A fire pit was nowhere near as optimal for experiments as a laboratory was, but sadly William didn’t have a lab. Thus, he had to make do. It had been good enough for rocks… it was going to have to be good enough for an extra shiny rock. Though, William had to admit it was a bit beyond a firepit right now. The rocks that formed the structure were really just that, and only there to keep the heat somewhat contained. Outside of that area, though, William had used some of the various materials that he wasn’t using in his final product to create a small formation. All it did was pull a bit more mana into the area, but without it William would certainly run out of mana before he finished. What he was doing didn’t use mana all that quickly, but it was a long process.
He started with heating up the crystal that was now placed in the center. He would chant for a time, then stop to breathe for a few moments. It was better to take more frequent but shorter breaks before he got out of breath, so that the crystal didn’t have much time to dissipate the heat. Once he got it to what he thought was a sufficient temperature, he started the next process. His actions looked much the same, meaningless chanting with many breaks. It was just that, instead of creating fire, he alternated between that and reforming the crystal.
William didn’t want to botch the process, so he took it slowly. That meant it felt like he was only removing groups of impurities or straightening imperfections what felt like a few molecules at a time. Of course, it was much more than that, but it still felt like it. If he had to deal with actual handfuls of molecules at a time, or even hundreds of them, the process would almost literally never end. Still, he wasn’t sure he was doing anything until a few iterations of attempts, when he finally saw the slightest change.
By the end of an hour, William was sweating like he had run a handful of miles. Except, with his current body it wouldn’t actually be too hard to run a few miles, so it was actually more. Fortunately, he was done. Perhaps it wasn’t perfect, but the crystal visibly glowed brighter. In the middle of his work, it had actually dimmed, so he couldn’t say how much brighter than at the beginning. It was also a bit less opaque, though still not clear by any stretch of the imagination. William wasn’t sure if he should quench the crystal to cool it rapidly, but decided it was better not to take the risk. It might become a better end product, worse, or shatter entirely. Since he had gotten this far, there was no point in gambling.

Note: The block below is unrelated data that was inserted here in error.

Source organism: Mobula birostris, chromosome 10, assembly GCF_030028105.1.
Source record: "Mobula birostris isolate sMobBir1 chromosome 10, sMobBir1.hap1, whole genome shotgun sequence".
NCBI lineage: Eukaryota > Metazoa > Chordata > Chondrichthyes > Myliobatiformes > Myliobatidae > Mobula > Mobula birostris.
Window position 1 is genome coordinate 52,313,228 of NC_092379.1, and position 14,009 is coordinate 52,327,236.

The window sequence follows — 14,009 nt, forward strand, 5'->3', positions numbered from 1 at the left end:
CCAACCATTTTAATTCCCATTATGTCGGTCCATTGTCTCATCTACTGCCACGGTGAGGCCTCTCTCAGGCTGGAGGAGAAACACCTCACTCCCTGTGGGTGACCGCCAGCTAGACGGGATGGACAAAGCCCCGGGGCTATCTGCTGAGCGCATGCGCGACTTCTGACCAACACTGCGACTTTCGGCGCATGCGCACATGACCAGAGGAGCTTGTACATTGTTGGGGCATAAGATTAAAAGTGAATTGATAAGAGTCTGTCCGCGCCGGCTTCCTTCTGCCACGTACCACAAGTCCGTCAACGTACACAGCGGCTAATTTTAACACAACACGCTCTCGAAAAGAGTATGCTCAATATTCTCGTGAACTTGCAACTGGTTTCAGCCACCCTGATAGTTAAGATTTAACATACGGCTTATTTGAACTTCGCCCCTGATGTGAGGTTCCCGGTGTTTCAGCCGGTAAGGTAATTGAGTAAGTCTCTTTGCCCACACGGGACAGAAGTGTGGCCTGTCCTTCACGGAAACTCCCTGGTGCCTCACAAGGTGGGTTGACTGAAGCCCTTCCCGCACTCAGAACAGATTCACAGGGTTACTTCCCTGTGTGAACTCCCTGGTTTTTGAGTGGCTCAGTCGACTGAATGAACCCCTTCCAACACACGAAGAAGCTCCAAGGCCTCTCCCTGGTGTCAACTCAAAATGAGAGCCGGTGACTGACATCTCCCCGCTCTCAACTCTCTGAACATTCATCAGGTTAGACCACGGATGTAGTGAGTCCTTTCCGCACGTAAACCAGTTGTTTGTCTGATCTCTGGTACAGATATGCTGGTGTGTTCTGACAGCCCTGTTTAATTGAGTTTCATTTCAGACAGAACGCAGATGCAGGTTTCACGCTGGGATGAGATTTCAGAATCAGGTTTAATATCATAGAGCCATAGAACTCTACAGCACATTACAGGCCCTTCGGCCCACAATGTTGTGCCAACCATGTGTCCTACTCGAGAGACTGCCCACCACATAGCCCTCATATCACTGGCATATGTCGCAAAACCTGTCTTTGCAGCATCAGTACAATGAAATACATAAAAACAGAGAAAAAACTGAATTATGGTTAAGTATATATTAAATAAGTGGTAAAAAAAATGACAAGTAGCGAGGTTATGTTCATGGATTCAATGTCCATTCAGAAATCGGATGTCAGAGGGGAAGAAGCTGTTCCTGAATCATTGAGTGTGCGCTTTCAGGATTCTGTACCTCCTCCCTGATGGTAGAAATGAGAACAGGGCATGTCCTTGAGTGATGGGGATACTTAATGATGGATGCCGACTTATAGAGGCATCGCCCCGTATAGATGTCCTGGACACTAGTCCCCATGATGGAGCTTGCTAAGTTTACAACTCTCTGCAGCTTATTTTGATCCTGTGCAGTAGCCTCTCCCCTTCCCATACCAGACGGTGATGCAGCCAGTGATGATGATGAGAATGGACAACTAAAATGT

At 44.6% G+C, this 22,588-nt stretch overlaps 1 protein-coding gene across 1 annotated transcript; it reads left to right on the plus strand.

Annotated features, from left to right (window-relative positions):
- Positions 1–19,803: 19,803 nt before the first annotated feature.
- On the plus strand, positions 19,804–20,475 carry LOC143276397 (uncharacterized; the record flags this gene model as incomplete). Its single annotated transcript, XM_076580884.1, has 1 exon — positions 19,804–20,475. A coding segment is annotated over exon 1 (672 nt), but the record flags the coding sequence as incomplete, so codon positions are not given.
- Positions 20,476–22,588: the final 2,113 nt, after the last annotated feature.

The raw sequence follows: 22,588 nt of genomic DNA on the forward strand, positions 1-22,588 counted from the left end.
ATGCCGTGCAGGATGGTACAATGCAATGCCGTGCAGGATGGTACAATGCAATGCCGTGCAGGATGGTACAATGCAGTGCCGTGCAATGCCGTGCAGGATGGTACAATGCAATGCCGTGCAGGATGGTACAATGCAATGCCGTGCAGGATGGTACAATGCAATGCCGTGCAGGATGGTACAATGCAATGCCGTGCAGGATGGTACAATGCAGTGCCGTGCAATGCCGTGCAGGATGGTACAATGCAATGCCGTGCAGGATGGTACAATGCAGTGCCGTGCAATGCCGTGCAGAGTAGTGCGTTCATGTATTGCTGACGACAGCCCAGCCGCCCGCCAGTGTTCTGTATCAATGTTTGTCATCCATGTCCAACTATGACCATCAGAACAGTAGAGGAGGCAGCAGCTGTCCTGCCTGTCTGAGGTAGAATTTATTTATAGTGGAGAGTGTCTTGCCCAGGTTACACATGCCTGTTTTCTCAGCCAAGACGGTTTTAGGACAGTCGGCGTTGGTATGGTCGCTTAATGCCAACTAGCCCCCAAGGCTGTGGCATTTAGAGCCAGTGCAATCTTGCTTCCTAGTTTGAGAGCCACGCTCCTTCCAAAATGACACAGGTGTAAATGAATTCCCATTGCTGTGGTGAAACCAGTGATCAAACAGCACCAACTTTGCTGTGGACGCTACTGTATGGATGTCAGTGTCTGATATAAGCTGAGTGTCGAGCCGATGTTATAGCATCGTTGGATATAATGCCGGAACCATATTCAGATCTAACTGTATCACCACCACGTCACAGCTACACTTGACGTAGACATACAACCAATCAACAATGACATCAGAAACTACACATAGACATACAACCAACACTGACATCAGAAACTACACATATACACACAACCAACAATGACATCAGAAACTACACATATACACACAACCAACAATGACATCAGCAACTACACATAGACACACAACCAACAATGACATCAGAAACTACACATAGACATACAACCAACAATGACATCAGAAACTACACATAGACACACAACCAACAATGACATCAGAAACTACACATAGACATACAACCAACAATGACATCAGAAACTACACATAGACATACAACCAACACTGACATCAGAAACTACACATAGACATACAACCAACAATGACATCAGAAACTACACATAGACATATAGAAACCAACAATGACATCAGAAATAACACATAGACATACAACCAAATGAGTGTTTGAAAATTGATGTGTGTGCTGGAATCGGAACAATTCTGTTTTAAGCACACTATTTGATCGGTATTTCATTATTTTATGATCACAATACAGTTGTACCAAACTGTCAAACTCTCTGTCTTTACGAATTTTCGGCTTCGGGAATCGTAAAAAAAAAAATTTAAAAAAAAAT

After William completed his “lamp” the hardest part came next. Perhaps to some it might not have been, but to William it was. Now… he had to sell it. The first difficulty came with his age. Though he was now 9 years old, he couldn’t think of any way to describe himself but as a little kid. Though he wasn’t small for a 9 year old gevai, he wasn’t big either. He was just about the same size as he expected from a human.
William’s parents could probably sell it. They sold various goods from the farm, so even if they didn’t immediately know someone who would want to buy it, they would be able to ask around. The problem there was he didn’t want to depend on them… and he didn’t want to tell them how he made it. Basically all of the information in its construction came from his previous lives, more than he could get away with by saying “I just thought of it.” While he trusted his parents in general, telling them he was reincarnated was a bit of an issue. After all, there was the association with the Demon King- or the Eternal King, if he was feeling generous. Perhaps there were other demons who had reincarnated with memories- or at least partial memories, but there wouldn’t be many. Either way, they weren’t well known, and the association would immediately be made. Whether his parents truly had positive or negative feelings with regard to the Eternal King, he didn’t want to be associated with that.
Eventually, he decided to sell it himself. He just wouldn’t say he was the one who made it. Instead, he decided he would be selling it for his “uncle”. That way he could declare there was a minimum price set, though honestly it wasn’t like anyone was going to be surprised by his haggling skills. Though they were better than the average child, William was probably middling at best for an adult in terms of haggling. That was with a few lifetimes to work off of as well.
The end result was that he made a profit. A very small profit, only slightly more than what he’d spent on materials to begin with. Though he wouldn’t need to spend so much time to make another one, and some of the materials weren’t used in the final product so a second or third would be cheaper, William decided against making more. It had taken a long time to even find someone interested in buying it, and he didn’t think they would need more any time soon since they mostly bought it as a curiosity.
William wasn’t going to give up his plan to earn money though. He bought more materials, but different this time, as well as a beginner’s guide to magic. The second thing was more as a cover than anything, so that he would know some typical chants for different “spells”. The materials… William wasn’t sure what he would make yet, but he had a few ideas that he could use them in. Hopefully, one of them would be good. If not, he would have to wait until he got more money from his parents… and he didn’t really want to rely on them for that even at this stage.